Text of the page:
For your “main stage” or keynote presentations, choose a service that allows for a presenter view and the audience can participate in a text chat in real time. If possible, have someone else on your team host the video stream and be a virtual event MC. They can monitor the text chat, provide resources that the presenter might be referencing, and pick out good questions to point out to the presenter in a Q&A.
You will also want a service that allows for some kind of “breakout group” functionality. This is different from what you’re looking for in the main stage event which typically only has the presenter on video. In the breakout sessions, you’ll want all the attendees to be able to utilize video and text chat to converse with one another.
As we stated earlier, it’d be good to have someone play the role of a facilitator in these breakout sessions too. They can record the sessions so you can utilize it again down the line. In addition to the facilitator, choosing a service that mutes attendees upon entrance (we’ve all been bombarded by random audio in big live sessions) is a must.
With these features in mind, we think that Zoom is a great platform to use when hosting a virtual event. For your main stage, you can use Zoom Webinar, which lets you broadcast your Zoom Meeting to thousands of “view-only” attendees. Then, you can use a Zoom Meeting for each of your breakout sessions.
If you’d like another option for your main stage presenters to use, you can Crowdcast. This is another great option for live video when hosting a virtual event because of Crowdcast’s stable streaming capabilities and elegant user experience. It also allows for a multi-session option that you use one link for your entire virtual event.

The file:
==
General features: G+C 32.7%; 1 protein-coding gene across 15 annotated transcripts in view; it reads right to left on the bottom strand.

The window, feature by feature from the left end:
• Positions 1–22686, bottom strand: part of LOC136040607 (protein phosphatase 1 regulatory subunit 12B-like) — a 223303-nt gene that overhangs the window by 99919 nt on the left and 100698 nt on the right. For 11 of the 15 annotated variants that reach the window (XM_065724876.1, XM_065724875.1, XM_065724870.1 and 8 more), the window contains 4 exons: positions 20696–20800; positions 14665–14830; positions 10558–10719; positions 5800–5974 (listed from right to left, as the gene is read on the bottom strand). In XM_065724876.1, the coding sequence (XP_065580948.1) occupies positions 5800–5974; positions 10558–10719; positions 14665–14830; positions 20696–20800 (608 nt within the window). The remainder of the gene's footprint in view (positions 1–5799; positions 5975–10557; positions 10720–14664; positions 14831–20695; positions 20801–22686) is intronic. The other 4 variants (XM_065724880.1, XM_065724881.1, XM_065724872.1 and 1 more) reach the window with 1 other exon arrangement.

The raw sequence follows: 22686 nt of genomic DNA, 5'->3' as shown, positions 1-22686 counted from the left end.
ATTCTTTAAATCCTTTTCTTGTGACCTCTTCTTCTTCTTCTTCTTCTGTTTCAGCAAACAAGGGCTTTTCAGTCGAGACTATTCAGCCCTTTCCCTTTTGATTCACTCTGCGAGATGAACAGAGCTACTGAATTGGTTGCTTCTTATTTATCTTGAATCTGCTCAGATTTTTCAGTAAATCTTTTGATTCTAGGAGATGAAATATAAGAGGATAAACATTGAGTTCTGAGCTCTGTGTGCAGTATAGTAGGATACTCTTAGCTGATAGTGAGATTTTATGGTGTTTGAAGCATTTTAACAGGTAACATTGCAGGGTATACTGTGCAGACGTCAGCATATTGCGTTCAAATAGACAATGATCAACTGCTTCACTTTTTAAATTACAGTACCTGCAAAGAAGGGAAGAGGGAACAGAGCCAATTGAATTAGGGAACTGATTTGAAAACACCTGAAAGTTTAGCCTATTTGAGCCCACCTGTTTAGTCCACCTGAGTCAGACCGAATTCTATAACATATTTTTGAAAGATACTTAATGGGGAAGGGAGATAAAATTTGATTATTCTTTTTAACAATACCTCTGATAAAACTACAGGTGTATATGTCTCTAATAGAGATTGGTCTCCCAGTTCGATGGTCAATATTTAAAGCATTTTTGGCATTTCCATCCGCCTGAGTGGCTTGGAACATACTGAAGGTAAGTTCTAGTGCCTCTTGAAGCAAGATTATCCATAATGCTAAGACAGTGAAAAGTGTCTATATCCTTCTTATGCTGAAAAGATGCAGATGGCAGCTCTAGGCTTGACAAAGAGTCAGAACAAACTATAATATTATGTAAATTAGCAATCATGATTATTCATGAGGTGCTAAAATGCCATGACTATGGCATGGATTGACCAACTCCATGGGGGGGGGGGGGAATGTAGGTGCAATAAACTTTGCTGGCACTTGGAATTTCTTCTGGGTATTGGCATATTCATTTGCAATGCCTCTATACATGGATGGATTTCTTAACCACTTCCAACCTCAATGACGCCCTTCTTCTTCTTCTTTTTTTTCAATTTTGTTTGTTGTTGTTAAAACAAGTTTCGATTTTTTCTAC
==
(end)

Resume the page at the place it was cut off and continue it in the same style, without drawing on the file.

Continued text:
What happens after hosting a virtual event?
Hopefully, we were able to ease any concerns you might have had about hosting a virtual event. While there are certainly challenges to doing it successfully, virtual events can be just as exciting and engaging if you’re creative.
Don’t view hosting a virtual event as a downside or a suboptimal solution. Here are a few things to remember:
- Hosting a virtual event is more accessible than hosting a physical one. While physical events are great, there are a number of things that can stop people from going. When you host a virtual event, you’ll be opening the doors to a wider, more diverse range of people and perspectives that you otherwise might not be able to tap into.
- More easily bring people of relevant interests together. The hope with any physical event is that people will meet each other serendipitously. When hosting a virtual event you can help foster those connections to happen more deliberately through breakout sessions, small groups, and more accessible attendee information. For example, on a Mighty Network, attendees can see members near them, members like them, and members who follow the same topics.
- Virtual events make it easier to keep a community alive. Just because the virtual event is over doesn’t mean you have to call it quits. When you utilize a software platform like Mighty Networks, you can easily transition the awesome event website you designed into an online course and community page with paid memberships and benefits.
By embracing the possibilities of hosting a virtual event, you can more deeply connect with those around you and continue that creative energy long after the event is over.
We’re excited to see what kind of virtual event you’ll be hosting in the future.